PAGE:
Dr. Edward Breitschwerdt, professor of internal medicine in the Department of Clinical Sciences, has discovered that certain arthropod-borne bacteria may be responsible for some chronic and debilitating neurological illnesses in humans, particularly among people with substantial animal contact or tick exposure.
One culprit is Bartonella henselae, a strain of bacterium transmitted to cats by fleas. See: Bartonella research.
The $35 million, 100,000-square foot College Research Building includes 33 state-of-the-art laboratories plus two BioSafety Level 3 labs for infectious disease research. Current faculty investigations involve genomic sciences, gene therapy, vaccine development, creation of diagnostic tests, new cancer immuno-therapy, and genetic research to prevent inherited and acquired diseases in livestock and companion animals.
A 20-year master plan projects another 23 buildings—totaling some 1.6 million square feet of space—will be developed for additional laboratories, offices, and animal care facilities.
Leading edge scientific equipment available to CVM biomedical researchers include the MoFlow High Speed Cell Sorter, a tool that dramatically increases productivity by processing up to 70,000 cells a second.
Drs. Jim E. Riviere and Kenneth Adler are recipients of the O. Max Gardner Award, the highest faculty honor presented annually by the Board of Governors of the University of North Carolina system since 1995. The award is given to an individual recognized as having made “the greatest contribution to the welfare of the human race.”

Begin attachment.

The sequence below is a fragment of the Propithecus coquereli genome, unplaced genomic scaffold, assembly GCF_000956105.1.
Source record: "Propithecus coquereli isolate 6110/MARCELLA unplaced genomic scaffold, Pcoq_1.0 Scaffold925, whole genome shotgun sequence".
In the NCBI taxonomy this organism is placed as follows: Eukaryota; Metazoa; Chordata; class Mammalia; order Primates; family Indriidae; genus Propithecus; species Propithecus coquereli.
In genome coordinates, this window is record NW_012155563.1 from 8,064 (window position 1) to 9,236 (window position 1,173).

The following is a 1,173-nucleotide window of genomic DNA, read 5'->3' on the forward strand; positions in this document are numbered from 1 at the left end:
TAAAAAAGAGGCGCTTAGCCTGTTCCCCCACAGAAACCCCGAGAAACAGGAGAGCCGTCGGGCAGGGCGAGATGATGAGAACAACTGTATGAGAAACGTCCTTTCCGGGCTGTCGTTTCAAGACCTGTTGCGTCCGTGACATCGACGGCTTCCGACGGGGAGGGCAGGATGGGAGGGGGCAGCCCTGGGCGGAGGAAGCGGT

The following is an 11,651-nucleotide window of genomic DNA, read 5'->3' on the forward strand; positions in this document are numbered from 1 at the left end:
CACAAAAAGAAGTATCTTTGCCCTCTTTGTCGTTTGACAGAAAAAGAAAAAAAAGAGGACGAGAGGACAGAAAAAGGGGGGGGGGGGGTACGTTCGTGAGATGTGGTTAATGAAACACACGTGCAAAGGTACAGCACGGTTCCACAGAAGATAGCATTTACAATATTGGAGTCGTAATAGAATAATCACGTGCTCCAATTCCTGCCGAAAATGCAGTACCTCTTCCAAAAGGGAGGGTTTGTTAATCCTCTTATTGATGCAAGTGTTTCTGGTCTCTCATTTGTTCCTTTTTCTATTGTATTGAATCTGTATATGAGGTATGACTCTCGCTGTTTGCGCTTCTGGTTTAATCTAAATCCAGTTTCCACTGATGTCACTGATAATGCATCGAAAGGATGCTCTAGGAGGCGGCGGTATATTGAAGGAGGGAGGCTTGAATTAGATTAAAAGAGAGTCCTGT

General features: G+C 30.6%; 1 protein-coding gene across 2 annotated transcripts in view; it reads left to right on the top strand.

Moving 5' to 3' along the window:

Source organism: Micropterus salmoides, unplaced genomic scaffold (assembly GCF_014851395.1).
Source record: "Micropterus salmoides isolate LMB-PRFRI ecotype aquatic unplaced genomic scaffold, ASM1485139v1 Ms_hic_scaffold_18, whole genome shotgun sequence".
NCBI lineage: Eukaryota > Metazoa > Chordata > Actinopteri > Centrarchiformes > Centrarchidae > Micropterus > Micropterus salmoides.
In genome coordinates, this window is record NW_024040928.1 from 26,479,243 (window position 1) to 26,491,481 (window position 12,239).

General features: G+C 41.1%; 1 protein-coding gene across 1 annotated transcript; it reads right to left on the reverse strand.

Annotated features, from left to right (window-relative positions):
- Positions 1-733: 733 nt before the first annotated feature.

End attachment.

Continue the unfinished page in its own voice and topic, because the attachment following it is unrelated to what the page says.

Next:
Biomedical research, a critical component of both veterinary and human medicine, has proven that the health of animals and humans is intertwined beginning at the genomic level. CVM researchers embrace the scientific opportunities inherent in this “one medicine” concept.
More than 200 faculty, technicians, and graduate students are engaged in the numerous biomedical investigations within the College. Research expenditures exceed $10 million annually and encompass different departments, centers, and functions as well as a variety of disciplines, including genomics, pulmonary biology, gastrointestinal biology, infectious diseases and immunology, chromosomal mapping, and epigenetics (the influence of environment on the expression of DNA).
The College’s commitment to biomedical research is embodied in the emerging Centennial Biomedical Campus (CBC), an initiative that represents the future of effective scientific collaboration. With the proximity of the renowned Research Triangle Park, the CBC is ideally located to attract leading biomedical partners from industry, government, entrepreneurial ventures, and clinical trial companies as well as researchers representing medical facilities and other universities. These investigators will work along side CVM scientists in the College’s state-of-the-art laboratories and the clinics of the Veterinary Teaching Hospital to ensure the medical advancements that support the well being of all species.